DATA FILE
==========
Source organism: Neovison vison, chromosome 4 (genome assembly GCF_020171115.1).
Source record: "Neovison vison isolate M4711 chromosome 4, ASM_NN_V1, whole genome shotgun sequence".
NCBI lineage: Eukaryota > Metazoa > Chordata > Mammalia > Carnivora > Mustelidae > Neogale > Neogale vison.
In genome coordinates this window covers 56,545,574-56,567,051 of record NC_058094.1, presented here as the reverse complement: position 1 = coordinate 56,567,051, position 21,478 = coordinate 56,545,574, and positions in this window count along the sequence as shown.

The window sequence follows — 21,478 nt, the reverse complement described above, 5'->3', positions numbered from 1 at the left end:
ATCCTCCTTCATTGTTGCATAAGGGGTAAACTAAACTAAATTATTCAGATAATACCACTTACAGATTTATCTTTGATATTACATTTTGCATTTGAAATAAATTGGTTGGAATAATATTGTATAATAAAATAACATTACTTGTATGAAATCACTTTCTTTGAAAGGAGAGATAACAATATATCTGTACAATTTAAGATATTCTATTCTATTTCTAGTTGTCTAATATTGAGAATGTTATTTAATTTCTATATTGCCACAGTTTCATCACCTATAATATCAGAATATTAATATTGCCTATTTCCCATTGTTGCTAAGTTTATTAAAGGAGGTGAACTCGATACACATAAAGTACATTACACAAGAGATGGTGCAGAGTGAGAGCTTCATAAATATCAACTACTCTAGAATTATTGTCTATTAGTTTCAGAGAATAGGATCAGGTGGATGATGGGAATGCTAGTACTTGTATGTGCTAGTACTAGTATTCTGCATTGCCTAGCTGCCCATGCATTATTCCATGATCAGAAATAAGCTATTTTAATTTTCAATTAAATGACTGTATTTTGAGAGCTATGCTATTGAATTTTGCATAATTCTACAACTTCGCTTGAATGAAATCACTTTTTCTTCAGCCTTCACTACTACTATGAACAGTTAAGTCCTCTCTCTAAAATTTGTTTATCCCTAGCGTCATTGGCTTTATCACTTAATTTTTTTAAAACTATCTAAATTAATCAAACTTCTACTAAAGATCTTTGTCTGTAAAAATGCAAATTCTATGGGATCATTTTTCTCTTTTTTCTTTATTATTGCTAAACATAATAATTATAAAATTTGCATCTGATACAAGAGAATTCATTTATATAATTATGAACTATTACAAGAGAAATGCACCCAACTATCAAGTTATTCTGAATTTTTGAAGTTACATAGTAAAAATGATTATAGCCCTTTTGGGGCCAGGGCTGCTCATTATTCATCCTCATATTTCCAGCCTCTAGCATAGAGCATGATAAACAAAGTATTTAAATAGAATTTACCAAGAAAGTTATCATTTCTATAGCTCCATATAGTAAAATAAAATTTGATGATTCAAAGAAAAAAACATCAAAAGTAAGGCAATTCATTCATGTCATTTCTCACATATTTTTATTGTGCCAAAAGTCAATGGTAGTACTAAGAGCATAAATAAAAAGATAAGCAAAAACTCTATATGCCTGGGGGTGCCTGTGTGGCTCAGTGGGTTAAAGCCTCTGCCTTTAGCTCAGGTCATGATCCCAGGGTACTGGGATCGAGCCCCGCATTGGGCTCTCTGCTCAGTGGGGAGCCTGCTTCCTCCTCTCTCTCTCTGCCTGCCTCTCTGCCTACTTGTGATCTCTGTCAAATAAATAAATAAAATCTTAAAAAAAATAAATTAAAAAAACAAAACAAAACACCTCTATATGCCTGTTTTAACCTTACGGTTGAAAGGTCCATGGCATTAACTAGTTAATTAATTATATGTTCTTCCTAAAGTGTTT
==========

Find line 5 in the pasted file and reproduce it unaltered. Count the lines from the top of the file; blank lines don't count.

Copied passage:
The window sequence follows — 21,478 nt, the reverse complement described above, 5'->3', positions numbered from 1 at the left end: